Enigma, MIT Media Lab’s Blockchain-based Encrypted Data Marketplace, to Launch Beta


         Enigma, MIT Media Lab’s Blockchain-based Encrypted Data Marketplace, to Launch Beta

In July Bitcoin Magazine reported that researchers and entrepreneurs at the MIT Media Lab had started the development of a new encryption system, dubbed Enigma, based on the blockchain technology. Enigma will enable untrusted and anonymous participants to securely share sensitive information with a third party.

The name “Enigma” is part of the history of cryptography and code-breaking. It was the name of the electro-mechanical encryption system used by Germany before and during World War II, which was broken by a group of notable mathematicians and early computer scientists, including Alan Turing. 

Enigma was created by Oz Nathan, a technology entrepreneur formerly associated with the Counter Terror Unit of the Israeli Defense Forces, and Guy Zyskind, a graduate student and research assistant at the MIT Media Lab whose research interests lie at the intersection of data, privacy and Bitcoin. Zyskind’s advisor, Prof. Alex “Sandy” Pentland, is associated with the Enigma team.

The new Enigma is powered by the blockchain. 

Enigma is a decentralized cloud platform with guaranteed privacy,” states the Enigma website. “Private data is stored, shared and analyzed without ever being fully revealed to any party. Secure multi-party computation, empowered by the blockchain, is the magical technology behind it.”

In fact, protecting sensitive data is but a part of what Enigma will do.  An important and innovative feature of the system is that it will permit analyzing the data stored by the system with external applications while keeping the data itself private and under full control of its owners. 

Furthermore, data owners will be able to monetize their data. For example, participants could anonymously sell partial, controlled access to their medical data to pharmaceutical companies that need to run data analysis programs on a wide sample of patients’ data.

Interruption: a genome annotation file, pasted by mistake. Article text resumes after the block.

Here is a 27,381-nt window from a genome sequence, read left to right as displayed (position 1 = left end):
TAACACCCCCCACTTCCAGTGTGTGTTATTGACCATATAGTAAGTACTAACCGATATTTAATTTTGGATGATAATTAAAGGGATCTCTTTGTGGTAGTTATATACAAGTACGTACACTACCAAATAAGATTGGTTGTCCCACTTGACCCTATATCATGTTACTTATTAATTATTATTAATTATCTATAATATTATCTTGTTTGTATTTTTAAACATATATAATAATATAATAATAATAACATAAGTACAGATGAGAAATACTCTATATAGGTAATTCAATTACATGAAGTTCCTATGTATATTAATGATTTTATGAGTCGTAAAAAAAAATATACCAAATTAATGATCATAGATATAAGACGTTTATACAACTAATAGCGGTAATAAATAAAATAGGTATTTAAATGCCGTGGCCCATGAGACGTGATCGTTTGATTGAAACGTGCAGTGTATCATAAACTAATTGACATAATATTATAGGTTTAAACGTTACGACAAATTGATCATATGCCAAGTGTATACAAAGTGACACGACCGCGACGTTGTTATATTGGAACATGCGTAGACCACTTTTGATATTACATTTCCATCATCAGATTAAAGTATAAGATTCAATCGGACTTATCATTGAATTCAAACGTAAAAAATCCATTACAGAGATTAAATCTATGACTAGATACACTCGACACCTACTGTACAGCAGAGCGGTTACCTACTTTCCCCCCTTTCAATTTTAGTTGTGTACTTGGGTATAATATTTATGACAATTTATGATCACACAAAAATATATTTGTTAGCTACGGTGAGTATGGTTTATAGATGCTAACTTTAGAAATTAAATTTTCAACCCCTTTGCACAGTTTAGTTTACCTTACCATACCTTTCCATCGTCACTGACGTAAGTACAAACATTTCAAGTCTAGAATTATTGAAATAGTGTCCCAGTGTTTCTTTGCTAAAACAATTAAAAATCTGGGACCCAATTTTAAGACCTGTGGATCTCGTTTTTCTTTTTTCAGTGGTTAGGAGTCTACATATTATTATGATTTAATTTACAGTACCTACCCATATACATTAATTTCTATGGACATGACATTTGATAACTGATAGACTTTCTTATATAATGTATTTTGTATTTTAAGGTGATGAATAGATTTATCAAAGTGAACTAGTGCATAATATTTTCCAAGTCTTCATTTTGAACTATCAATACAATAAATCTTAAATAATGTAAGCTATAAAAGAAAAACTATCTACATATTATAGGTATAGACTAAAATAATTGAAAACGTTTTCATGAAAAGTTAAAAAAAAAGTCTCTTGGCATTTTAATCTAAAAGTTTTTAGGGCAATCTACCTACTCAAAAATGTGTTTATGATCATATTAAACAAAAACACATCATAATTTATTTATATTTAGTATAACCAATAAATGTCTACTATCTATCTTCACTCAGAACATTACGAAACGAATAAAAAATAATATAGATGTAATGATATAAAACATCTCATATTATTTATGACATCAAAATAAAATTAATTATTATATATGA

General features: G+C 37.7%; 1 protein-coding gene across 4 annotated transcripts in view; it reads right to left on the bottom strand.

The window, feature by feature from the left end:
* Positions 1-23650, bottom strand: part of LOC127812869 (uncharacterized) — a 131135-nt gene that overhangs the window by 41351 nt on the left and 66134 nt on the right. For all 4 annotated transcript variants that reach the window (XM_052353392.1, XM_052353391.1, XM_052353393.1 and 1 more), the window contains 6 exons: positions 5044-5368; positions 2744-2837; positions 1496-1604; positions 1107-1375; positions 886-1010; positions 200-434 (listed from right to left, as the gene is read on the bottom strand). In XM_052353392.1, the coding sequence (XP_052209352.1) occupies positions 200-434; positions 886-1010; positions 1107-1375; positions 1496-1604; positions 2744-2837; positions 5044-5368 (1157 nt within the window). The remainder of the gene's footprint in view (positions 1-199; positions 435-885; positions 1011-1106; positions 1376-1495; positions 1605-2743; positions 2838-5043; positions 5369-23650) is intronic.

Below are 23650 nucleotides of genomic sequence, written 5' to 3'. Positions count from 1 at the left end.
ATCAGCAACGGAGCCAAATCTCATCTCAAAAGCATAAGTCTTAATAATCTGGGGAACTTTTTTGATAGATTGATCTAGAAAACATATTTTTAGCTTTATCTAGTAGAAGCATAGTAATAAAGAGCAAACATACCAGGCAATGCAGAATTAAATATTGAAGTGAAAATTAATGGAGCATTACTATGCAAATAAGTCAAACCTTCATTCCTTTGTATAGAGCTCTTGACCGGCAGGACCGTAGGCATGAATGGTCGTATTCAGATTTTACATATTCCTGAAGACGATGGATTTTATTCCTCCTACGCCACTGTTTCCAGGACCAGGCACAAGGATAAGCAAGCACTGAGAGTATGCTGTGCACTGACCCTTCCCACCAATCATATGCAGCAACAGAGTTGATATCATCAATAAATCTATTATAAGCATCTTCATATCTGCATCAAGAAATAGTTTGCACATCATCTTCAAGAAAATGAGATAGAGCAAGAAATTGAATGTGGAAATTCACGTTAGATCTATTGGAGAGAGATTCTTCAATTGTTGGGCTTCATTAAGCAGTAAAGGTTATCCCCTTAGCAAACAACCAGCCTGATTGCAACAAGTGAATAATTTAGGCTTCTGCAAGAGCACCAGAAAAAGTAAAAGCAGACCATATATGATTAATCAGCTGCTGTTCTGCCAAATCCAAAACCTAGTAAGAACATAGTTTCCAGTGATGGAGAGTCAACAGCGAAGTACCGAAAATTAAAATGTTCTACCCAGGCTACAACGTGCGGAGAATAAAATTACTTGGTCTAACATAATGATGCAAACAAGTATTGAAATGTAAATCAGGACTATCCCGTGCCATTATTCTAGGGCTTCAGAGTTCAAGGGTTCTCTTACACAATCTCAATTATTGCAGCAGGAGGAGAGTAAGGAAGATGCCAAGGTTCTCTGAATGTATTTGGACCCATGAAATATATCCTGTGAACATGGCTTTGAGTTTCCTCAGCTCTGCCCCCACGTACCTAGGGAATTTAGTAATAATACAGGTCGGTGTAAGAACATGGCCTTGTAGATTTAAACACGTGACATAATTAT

“[Enigma] is a peer-to-peer (P2P) network, enabling different parties to jointly store and run computations on data while keeping the data completely private,” states the Enigma whitepaper   written by Nathan, Zyskind and Pentland. “Enigma's computational model is based on a highly optimized version of secure multi-party computation, guaranteed by a verifiable secret-sharing scheme. For storage, Enigma uses a modified distributed hashtable for holding secret-shared data.

An external blockchain is utilized as the controller of the network, manages access control, identities and serves as a tamper-proof log of events. Security deposits and fees incentivize operation, correctness and fairness of the system," the whitepaper continues. "Similar to Bitcoin, Enigma removes the need for a trusted third party, enabling autonomous control of personal data. For the first time, users are able to share their data with cryptographic guarantees regarding their privacy.”

The Enigma creators won the final round of the Summer Startup Competition organized by the MIT Bitcoin Project in 2014. “The team winning the $5,000 grand prize, Ethos – comprised of MIT Media Lab grad students Amir Lazarovich & Guy Zyskind, along with Bitcoin entrepreneur Oz Nathan – had also won prizes in the two previous rounds,” states the MIT Bitcoin Project’s announcement. “Ethos wowed judges by submitting a working prototype of a decentralized network for storing and sharing personal data, delivering on the ambitious vision they laid out in the first two rounds.”

Bitcoin Magazine reached out to the Enigma creators to find out more about Enigma’s objectives and future plans.

One of our missions with Enigma is to minimize the tradeoff between security and privacy, by enabling people and organizations to share data with each other, while maintaining control over how the data is used, without ever revealing the raw data to anyone,” Nathan told Bitcoin Magazine.

Since July, the Enigma team’s work has been focused on three things:

  • The implementation of Enigma;
  • Formally proving the Enigma protocol in an academic paper, which should be published soon;
  • Talking with potential users to understand what the most interesting use cases are.

“The most interesting use case we're hearing from potential users is the ability to do data science and machine learning on encrypted data sets. Other use cases include private smart contracts and 'IoT with privacy',” Zyskind told Bitcoin Magazine.

The Enigma team will be launching a beta soon. Interested users can join the waiting list to participate in the beta by signing up for at the Enigma website.


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